The idea that our society is ageing is a popular source of gloomy predictions for the future. We see today's youth struggling in their mature years to pay for the masses of geriatric baby boomers whose productive years lie far behind.
Australia's New Aged shows that this belief is part reality and part myth. While there will be an increase in the proportion of aged people in the next 20 years, this is a temporary phenomenon and it is likely that tomorrow's elderly will quite differently from their parents.
Australia's New Aged examines public policy for the aged in the context of an increasingly vocal and active elderly population and cutbacks to health and welfare spending. The authors argue that policy makers have become trapped in a 'social problem' approach to ageing that assumes the elderly are a homogeneous, disadvantaged group with common interests. They examine a range of cases and identify negative consequences of inappropriate assumptions in terms of structural blindness and brutality. They show that this approach is no longer viable and argue that both policy makers and the aged care industry will need to be more sensitive to diversity and more flexible than ever before.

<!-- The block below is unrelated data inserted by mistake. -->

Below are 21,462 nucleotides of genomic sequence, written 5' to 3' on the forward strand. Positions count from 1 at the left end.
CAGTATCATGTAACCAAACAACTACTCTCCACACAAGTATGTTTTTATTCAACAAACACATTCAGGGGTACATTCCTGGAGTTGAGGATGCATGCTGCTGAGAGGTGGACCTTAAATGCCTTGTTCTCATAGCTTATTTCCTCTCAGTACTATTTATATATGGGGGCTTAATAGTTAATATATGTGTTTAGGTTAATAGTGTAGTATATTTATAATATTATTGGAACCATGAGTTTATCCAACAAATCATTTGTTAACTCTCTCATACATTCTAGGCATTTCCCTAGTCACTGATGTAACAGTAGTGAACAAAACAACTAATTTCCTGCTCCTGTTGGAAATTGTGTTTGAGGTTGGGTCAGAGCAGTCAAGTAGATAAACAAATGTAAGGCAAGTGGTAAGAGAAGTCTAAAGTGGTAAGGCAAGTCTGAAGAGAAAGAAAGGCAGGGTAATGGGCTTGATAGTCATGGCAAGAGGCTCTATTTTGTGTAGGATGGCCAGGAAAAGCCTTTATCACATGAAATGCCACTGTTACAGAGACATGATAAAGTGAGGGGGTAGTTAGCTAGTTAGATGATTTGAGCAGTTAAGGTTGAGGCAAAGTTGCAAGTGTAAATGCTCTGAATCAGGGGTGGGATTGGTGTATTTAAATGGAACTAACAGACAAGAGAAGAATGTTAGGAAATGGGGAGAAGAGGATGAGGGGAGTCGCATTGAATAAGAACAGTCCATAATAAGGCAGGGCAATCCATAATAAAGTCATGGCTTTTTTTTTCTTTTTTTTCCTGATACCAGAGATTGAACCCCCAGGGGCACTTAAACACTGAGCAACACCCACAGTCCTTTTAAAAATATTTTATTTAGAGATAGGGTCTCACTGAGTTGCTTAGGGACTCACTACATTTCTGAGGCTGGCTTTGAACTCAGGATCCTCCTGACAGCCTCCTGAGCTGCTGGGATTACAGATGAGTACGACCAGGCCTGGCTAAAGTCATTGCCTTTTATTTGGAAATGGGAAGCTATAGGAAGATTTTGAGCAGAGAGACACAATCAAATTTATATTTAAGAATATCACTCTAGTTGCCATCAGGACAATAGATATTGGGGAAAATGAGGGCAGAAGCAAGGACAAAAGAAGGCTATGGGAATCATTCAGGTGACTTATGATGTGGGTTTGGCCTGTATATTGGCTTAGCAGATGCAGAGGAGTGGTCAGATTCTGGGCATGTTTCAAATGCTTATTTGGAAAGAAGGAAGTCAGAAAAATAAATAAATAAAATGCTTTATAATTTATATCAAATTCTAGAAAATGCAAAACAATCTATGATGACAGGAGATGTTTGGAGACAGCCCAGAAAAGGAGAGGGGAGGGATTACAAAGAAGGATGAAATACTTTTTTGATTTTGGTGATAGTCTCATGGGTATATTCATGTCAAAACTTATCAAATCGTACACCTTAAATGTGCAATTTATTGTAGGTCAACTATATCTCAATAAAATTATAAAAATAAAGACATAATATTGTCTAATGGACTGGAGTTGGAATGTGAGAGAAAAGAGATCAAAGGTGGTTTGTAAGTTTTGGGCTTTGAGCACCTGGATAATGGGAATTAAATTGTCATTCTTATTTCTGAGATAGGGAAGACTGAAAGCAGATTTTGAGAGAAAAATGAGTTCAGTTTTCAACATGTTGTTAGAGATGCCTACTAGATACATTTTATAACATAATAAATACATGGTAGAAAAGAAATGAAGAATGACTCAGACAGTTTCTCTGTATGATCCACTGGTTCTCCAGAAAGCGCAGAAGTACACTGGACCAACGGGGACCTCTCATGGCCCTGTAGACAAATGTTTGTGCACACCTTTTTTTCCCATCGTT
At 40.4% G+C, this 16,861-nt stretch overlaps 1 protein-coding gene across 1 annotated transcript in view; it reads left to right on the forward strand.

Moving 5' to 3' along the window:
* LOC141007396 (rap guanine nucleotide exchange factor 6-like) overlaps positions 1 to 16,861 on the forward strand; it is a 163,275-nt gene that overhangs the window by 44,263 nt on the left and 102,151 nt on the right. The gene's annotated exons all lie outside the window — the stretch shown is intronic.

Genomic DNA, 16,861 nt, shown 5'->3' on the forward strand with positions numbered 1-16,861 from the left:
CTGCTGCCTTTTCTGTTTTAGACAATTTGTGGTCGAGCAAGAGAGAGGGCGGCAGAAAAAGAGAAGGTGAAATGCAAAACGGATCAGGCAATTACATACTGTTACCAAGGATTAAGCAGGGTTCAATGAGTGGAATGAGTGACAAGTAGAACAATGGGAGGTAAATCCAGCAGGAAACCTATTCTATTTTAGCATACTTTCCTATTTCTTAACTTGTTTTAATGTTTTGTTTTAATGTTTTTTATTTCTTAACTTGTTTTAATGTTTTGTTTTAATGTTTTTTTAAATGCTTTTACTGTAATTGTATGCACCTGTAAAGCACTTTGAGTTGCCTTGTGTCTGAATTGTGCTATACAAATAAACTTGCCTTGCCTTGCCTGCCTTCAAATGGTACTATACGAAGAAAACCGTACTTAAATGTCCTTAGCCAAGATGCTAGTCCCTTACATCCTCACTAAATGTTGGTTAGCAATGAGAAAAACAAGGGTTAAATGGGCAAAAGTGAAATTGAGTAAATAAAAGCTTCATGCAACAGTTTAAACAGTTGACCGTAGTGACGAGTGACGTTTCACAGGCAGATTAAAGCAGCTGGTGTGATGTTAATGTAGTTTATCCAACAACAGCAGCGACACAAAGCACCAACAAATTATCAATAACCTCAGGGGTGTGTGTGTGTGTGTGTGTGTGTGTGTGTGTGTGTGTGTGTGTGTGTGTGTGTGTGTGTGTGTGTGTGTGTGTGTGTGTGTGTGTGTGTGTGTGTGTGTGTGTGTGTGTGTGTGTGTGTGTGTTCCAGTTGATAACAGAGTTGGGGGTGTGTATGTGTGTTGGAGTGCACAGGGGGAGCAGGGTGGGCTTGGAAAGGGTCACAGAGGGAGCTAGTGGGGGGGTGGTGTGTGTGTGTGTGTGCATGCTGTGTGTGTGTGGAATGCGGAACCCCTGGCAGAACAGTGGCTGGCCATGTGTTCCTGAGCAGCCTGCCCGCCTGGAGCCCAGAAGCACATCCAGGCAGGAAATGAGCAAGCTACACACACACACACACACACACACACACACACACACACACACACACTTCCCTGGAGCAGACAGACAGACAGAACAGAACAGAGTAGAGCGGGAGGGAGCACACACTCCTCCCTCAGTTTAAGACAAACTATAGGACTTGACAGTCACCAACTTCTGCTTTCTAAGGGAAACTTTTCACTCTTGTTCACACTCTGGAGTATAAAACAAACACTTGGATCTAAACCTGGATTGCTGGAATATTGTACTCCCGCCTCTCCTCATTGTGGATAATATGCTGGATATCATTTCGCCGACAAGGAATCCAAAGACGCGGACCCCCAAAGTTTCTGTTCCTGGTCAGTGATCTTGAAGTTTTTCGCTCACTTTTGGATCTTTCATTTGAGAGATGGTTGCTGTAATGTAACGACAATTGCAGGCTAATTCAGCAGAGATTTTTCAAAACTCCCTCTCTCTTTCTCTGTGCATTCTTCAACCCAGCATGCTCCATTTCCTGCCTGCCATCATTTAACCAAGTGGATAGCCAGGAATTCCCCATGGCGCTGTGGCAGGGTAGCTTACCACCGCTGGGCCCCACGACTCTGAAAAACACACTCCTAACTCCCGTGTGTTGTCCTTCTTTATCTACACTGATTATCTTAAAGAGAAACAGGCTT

Australia's New Aged is essential reading for students, policy makers and anyone working with the aged.
John McCallum is Professor of Public Health and Dean of the Faculty of Health at the University of Western Sydney, Macarthur and co-editor of Grey Policy (1990). Karin Geiselhart is a journalist previously employed by the Office for the Status of Women in Canberra.
Table of Contents
1 Our ageing population: part of a global wave
2 Post-modern ageing: unpicking poorly knit structures
3 Safer than houses? A new age for retirement incomes
4 Ageing and health: the failures of success?
5 Home versus homes: aged care services for the new aged
6 Carers come out! Family and community support of the aged
7 Care for sale? Marketing services for the aged in Asia
8 The new aged confront the new millennium
John McCallum is Professor of Public Health at the University of Western Sydney, Macarthur. Karin Gieselhart is a journalist.